Jo Ann Harris was the first woman to head the Criminal Division of the US Department of Justice, nominated by President Clinton in 1993. She previously was the first woman Executive Assistant in the US Attorney’s Office, the Chief of the Department of Justice’s Fraud Division, and Assistant US Attorney in the US Attorney’s Office for the Southern District of New York. Harris was a fellow of the American College of Trial lawyers, and played a central role in many of the most significant federal criminal cases of the last 40 years. For her exemplary service, Ms. Harris was awarded the Department of Justice Henry Peterson award.
As a testament to her reputation for incorruptibility and fairness, she was tapped by two separate Independent Counsels to conduct investigations in the early 1990s. ms. Harris served as Associate Independent Counsel to Hon. Arlin Adams in his investigation of corruption at the Department of Housing and Urban Development and, in 2002, was appointed by Independent Counsel Robert Ray to investigate allegations of professional misconduct stemming from prosecutors’ confrontation and interview of Monica Lewinsky. In addition, Ms. Harris was a master teacher and mentor. A member of the faculty at Pace University School of Law and the National Institute of Trial Advocacy, she was awarded NITA’s Faculty Award. In the last two decades, she played a pivotal role in creating a tribal advocacy program for Native American tribal courts.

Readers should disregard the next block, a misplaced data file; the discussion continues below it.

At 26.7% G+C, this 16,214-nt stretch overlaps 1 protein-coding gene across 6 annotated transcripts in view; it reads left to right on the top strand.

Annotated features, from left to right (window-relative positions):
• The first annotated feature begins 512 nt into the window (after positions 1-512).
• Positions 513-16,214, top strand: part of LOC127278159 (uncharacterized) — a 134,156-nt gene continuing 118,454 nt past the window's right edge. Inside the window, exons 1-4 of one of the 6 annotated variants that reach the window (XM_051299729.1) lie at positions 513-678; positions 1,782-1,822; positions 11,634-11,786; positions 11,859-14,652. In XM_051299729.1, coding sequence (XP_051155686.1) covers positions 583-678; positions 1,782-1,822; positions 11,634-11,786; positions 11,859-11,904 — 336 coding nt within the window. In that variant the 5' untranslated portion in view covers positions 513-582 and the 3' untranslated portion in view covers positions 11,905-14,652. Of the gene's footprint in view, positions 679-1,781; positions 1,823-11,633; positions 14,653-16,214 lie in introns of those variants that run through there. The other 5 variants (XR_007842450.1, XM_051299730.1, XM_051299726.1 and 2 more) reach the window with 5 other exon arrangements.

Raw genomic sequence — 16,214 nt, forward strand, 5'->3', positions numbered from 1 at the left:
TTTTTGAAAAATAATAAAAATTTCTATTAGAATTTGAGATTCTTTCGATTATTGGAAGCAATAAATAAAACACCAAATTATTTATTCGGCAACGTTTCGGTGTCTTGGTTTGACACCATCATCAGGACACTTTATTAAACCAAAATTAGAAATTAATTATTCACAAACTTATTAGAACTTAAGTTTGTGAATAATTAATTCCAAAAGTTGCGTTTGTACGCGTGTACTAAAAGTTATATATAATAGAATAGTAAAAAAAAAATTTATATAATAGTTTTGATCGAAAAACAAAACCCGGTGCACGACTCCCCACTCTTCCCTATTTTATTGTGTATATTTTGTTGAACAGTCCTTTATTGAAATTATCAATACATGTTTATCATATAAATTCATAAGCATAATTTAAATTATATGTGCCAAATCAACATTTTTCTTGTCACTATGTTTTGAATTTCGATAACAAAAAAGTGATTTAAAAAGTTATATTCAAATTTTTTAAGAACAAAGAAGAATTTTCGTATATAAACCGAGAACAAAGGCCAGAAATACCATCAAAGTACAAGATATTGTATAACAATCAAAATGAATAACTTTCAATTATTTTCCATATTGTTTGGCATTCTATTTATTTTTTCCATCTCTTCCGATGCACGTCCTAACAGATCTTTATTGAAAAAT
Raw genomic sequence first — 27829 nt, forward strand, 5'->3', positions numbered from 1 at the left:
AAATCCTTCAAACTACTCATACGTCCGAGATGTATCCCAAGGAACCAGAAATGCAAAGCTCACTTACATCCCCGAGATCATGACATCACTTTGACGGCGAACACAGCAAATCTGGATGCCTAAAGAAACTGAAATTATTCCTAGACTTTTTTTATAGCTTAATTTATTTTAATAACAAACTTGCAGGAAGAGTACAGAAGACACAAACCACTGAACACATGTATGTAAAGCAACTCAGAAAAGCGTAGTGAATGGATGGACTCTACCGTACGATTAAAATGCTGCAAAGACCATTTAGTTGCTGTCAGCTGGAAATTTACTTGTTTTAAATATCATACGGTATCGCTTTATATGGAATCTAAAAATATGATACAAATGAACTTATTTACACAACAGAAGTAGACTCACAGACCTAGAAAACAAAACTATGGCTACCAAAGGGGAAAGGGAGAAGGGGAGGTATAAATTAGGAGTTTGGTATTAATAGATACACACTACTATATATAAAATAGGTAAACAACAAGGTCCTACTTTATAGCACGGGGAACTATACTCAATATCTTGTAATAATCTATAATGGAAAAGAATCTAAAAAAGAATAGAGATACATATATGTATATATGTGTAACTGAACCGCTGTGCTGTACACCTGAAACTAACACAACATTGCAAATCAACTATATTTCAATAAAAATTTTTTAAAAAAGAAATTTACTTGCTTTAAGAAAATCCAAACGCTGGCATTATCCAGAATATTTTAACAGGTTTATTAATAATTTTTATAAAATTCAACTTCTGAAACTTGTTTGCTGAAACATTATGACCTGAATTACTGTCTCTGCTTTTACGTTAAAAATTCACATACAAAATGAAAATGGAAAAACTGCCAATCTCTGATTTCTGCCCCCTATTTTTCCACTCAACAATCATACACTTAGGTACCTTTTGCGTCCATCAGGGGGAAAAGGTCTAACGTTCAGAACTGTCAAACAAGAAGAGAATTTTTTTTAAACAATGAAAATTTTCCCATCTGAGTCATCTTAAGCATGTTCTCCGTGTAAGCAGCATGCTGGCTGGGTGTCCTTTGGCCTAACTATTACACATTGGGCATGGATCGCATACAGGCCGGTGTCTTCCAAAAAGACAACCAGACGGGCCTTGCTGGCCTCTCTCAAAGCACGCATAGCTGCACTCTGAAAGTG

In the words of the HLS community member who nominated her, “Ms. Harris epitomized the ideals of a generation of Assistant United States Attorneys, with her impeccable judgment, wise counsel, and generosity of soul. Her impish wit, unknown to many, could be deployed unexpectedly, always to perfect effect. Ms. Harris was a master of her craft.”
Ms. Harris received her B.A. from the State University of Iowa and her J.D. from NYU School of Law.